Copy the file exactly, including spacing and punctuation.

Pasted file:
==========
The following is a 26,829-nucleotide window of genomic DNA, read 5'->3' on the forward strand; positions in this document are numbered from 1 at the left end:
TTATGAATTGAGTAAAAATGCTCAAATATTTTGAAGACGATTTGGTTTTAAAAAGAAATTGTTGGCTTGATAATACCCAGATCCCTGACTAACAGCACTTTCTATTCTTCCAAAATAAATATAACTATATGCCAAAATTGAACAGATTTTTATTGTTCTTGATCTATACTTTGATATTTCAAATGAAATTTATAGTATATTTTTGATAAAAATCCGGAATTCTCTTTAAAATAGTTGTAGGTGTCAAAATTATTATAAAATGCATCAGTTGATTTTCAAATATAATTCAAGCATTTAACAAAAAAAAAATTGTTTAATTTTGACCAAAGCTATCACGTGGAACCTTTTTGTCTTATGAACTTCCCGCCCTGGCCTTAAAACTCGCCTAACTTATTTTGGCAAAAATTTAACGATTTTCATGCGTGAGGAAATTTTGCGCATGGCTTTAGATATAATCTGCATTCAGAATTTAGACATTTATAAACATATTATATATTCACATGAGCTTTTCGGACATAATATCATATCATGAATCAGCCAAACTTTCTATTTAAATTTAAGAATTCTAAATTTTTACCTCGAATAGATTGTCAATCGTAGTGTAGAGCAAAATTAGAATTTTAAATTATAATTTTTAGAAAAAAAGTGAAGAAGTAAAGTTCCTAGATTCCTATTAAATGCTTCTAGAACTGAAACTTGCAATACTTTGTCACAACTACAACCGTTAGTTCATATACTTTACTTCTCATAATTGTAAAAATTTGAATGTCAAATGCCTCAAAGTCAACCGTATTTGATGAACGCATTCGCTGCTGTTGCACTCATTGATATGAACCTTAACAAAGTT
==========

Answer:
The following is a 26,829-nucleotide window of genomic DNA, read 5'->3' on the forward strand; positions in this document are numbered from 1 at the left end:
TTATGAATTGAGTAAAAATGCTCAAATATTTTGAAGACGATTTGGTTTTAAAAAGAAATTGTTGGCTTGATAATACCCAGATCCCTGACTAACAGCACTTTCTATTCTTCCAAAATAAATATAACTATATGCCAAAATTGAACAGATTTTTATTGTTCTTGATCTATACTTTGATATTTCAAATGAAATTTATAGTATATTTTTGATAAAAATCCGGAATTCTCTTTAAAATAGTTGTAGGTGTCAAAATTATTATAAAATGCATCAGTTGATTTTCAAATATAATTCAAGCATTTAACAAAAAAAAAATTGTTTAATTTTGACCAAAGCTATCACGTGGAACCTTTTTGTCTTATGAACTTCCCGCCCTGGCCTTAAAACTCGCCTAACTTATTTTGGCAAAAATTTAACGATTTTCATGCGTGAGGAAATTTTGCGCATGGCTTTAGATATAATCTGCATTCAGAATTTAGACATTTATAAACATATTATATATTCACATGAGCTTTTCGGACATAATATCATATCATGAATCAGCCAAACTTTCTATTTAAATTTAAGAATTCTAAATTTTTACCTCGAATAGATTGTCAATCGTAGTGTAGAGCAAAATTAGAATTTTAAATTATAATTTTTAGAAAAAAAGTGAAGAAGTAAAGTTCCTAGATTCCTATTAAATGCTTCTAGAACTGAAACTTGCAATACTTTGTCACAACTACAACCGTTAGTTCATATACTTTACTTCTCATAATTGTAAAAATTTGAATGTCAAATGCCTCAAAGTCAACCGTATTTGATGAACGCATTCGCTGCTGTTGCACTCATTGATATGAACCTTAACAAAGTT